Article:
Editor-in-Chief: Alaa Abd-Elsayed, MD, PhD
BACKGROUND: Interventional pain procedures such as spinal cord stimulator placement are safely performed when anticoagulation medications are discontinued beforehand in accordance with published recommendations. However, current guidelines for direct thrombin inhibitors are limited to dabigatran, rivaroxaban, apixaban, and edoxaban. One recommendation is to allow a 5-half-life interval between discontinuation of these medications and a high-risk interventional spine procedure to avoid complications such as spinal hematoma.
CASE REPORT: We report a case of a 53-year-old woman with multiple comorbidities who was placed on a heparin infusion after presenting with acute radial artery occlusion and right hand ischemia. The patient underwent vascular bypass of the right arm and then developed compartment syndrome postoperatively, which was treated via fasciotomy. The patient subsequently developed heparin-induced thrombocytopenia and began argatroban for anticoagulation. The patient developed severe right upper extremity ischemic pain, but both medical management and treatment via peripheral nerve catheters failed to control her pain. A cervical spinal cord stimulator trial was placed. The patient did not report significant pain relief after 7 days, so the spinal cord stimulator was removed. Five half-lives were used for discontinuation of argatroban before both spinal cord stimulator trial lead placement and removal. Five half-lives were also used for restarting argatroban following these procedures. No complications were seen with the placement or removal of spinal cord stimulator leads.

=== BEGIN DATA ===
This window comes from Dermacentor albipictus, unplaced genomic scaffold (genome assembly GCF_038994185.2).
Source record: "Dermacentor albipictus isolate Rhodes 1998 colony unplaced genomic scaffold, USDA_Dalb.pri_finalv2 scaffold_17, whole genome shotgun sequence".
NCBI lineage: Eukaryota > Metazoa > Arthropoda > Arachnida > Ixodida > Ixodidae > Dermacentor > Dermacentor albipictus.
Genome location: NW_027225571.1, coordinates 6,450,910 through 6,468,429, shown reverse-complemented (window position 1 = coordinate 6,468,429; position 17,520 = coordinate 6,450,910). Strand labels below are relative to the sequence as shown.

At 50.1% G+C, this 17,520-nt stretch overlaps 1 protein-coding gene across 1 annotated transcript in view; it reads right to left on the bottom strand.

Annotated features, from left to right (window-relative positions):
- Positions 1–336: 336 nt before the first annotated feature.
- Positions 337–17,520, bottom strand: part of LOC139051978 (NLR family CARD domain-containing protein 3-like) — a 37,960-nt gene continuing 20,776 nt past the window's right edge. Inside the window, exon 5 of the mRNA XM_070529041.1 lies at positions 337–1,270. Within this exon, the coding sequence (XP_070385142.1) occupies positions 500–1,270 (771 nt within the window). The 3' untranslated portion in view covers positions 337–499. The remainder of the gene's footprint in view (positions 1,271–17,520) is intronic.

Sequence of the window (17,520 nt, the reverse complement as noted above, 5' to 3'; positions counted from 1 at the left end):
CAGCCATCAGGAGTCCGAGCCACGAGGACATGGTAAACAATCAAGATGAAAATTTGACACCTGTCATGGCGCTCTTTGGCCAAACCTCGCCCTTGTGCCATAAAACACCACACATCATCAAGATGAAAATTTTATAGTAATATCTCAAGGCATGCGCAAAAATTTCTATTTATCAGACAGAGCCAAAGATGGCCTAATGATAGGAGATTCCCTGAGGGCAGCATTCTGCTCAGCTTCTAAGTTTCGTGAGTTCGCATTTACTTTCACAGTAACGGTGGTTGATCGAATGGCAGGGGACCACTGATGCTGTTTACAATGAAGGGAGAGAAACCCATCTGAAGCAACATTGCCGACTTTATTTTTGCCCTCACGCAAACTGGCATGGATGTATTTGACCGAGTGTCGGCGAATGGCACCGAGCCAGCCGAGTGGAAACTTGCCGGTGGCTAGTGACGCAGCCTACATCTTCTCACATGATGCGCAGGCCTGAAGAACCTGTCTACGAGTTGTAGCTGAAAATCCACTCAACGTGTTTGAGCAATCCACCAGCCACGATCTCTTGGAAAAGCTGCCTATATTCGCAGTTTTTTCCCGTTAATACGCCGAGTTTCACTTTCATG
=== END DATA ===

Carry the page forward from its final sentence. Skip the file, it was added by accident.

CONCLUSION: This case report demonstrates that discontinuing argatroban 5 half-lives before cervical spinal cord stimulator trial placement can be done safely in this patient population and reveals the need for larger case studies to provide additional evidence for guideline recommendations.
KEY WORDS: Anticoagulation guidelines, direct thrombin inhibitors, interventional pain, interventional spine, ischemic pain, neuromodulation